I'm not an expert in code obfuscation, but two things jump out at me in reading that article:
They don't seem to have a definition for what "securely obfuscate" means. What they do have is abstract and built on top of assumptions that probably won't hold in the real-world. [*]
Nowhere in that article is anybody proposing a solution. It reads more like "if a secure obfuscator ever exists, it might have some of these properties".
Neither that article, or the source paper by Amit Sahai et. al address the issue that for a program to be executable, it must contain everything that it needs to de-obfuscate itself into machine code, which means that with enough effort, reverse engineers can do the same. So the whole idea of un-reverse-engineerable-yet-executable code seems like a bit questionable. [**]
These points put this research into the early phases of mathematical dreamland, I wouldn't expect to see it in Haskell or Lisp any time soon.
Matthew Green's section starting with "We can obfuscate some things!" basically says that it's possible to architect code such that the secrets can't be retrieved: simply don't put the secrets in the code, put hashes of the secrets instead, or some other trick.
If I paraphrase your question as:
Is there a compiler that will take badly designed code and make it secure?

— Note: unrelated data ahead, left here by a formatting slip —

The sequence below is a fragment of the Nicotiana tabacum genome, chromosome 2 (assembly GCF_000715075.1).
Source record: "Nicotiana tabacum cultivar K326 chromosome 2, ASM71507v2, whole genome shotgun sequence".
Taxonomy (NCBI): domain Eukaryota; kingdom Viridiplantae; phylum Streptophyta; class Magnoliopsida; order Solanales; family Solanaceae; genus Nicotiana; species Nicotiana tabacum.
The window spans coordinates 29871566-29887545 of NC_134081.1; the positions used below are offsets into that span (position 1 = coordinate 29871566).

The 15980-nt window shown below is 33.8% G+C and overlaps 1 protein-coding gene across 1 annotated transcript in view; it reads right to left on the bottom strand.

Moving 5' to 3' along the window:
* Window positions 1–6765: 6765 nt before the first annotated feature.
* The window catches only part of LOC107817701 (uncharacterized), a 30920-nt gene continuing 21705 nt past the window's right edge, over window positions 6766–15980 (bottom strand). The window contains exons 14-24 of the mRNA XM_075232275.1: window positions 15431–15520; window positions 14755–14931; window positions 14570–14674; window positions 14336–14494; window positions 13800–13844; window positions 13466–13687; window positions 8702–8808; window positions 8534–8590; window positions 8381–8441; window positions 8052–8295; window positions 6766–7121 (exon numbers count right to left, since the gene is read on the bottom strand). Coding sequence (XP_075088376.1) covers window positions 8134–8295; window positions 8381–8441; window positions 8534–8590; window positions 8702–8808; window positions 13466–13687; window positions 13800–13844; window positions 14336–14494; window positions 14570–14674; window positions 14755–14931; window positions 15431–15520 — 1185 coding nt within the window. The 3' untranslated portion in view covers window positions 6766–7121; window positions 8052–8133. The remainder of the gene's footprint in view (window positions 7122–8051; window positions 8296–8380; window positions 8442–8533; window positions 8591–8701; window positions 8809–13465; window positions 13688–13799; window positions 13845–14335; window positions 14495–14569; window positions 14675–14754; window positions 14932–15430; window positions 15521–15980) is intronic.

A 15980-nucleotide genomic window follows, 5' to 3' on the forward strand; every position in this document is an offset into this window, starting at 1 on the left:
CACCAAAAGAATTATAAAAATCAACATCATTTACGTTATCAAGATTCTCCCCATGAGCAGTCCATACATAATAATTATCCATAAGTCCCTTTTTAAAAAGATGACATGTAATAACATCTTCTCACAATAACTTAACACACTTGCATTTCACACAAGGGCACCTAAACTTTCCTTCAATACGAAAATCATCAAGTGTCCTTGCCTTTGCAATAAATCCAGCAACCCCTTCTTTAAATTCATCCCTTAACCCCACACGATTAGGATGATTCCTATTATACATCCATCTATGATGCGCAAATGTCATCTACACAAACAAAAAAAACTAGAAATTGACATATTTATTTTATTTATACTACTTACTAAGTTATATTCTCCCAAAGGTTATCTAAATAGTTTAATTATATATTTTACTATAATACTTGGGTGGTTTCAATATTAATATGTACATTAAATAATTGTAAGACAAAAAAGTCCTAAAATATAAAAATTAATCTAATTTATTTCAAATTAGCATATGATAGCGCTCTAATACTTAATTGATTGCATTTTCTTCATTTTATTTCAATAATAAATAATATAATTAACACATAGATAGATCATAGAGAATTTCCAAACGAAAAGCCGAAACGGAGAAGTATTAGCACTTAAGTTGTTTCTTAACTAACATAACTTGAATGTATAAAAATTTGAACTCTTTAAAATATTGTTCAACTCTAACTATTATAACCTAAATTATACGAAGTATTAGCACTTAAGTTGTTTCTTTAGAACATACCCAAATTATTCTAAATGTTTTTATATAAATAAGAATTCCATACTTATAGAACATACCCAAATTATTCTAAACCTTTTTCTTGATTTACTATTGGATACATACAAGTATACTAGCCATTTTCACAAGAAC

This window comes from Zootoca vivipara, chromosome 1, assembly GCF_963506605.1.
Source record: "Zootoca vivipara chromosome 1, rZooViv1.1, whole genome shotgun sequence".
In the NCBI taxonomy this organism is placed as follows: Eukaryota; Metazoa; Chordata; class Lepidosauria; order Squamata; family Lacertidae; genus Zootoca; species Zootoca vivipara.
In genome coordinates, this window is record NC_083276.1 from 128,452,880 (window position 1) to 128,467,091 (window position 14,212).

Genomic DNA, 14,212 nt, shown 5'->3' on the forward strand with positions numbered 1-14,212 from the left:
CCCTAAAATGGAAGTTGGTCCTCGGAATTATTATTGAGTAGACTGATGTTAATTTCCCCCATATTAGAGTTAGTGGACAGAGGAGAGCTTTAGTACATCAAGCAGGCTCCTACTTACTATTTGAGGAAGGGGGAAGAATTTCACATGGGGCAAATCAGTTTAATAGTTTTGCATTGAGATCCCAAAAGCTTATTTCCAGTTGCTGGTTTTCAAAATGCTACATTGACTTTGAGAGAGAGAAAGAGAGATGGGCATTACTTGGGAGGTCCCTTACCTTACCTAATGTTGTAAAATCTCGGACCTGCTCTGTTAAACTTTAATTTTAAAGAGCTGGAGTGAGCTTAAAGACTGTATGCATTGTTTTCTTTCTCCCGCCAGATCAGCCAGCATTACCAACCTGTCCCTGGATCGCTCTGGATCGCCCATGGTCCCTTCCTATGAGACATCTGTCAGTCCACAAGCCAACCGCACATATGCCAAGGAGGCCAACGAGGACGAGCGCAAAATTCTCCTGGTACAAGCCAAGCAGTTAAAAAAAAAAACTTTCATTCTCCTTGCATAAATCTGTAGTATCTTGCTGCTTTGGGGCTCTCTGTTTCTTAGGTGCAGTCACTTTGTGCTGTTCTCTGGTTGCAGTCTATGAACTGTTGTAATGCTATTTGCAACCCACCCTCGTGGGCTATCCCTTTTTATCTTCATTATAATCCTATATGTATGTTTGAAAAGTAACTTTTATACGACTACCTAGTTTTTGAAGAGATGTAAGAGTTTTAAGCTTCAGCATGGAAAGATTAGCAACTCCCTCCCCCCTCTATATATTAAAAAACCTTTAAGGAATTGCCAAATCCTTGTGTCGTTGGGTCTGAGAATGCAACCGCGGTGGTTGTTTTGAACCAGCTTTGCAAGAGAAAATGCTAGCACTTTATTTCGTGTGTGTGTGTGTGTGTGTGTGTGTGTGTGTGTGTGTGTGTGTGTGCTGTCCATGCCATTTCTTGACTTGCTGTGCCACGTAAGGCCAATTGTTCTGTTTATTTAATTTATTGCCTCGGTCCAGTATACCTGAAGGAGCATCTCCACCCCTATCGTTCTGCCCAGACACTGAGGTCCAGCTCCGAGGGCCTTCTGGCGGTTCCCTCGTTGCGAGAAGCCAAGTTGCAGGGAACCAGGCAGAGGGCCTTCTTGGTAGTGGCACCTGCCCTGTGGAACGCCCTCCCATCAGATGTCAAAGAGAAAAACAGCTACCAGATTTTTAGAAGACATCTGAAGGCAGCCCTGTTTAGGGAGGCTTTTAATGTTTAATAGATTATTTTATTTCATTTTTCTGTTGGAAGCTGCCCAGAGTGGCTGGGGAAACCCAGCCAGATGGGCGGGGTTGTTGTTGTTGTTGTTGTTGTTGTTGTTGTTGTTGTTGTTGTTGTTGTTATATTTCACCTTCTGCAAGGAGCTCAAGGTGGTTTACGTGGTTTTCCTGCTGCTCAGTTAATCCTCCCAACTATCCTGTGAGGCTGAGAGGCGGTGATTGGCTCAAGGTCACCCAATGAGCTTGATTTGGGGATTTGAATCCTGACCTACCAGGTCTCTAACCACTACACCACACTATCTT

No, no there is not. And nobody is suggesting that there will be.
Expanding on my thoughts:
- [*] The article by Matthew Green defines the problem as:
Alice should not get any more information from seeing the obfuscated program
but quickly admits that:
One thing you may have noticed is that the user Alice who views the obfuscated program truly does learn something more ... the user who got the obfuscated program still has a copy of the obfuscated program.
Similarly, in the abstract of the paper by Amit Sahai et. al they state:
In this work, we initiate a theoretical investigation of obfuscation. Our main result is that,
even under very weak formalizations of the above intuition, obfuscation is impossible.
- [**] It's possible that under some strict conditions we could obtain this un-reverse-engineerability that we want, for example if you ship your software inside a FIPS 140-2 Hardware Crypto Module which will self-destruct if it detects tampering, or if operating systems / motherboards start offering hardware obfuscation support (I have no idea what this would look like, but I won't rule it out). But the idea of a Haskell compiler that will allow your source code to execute but stay obfuscated against an arbitrary attacker on arbitrary hardware seems unlikely.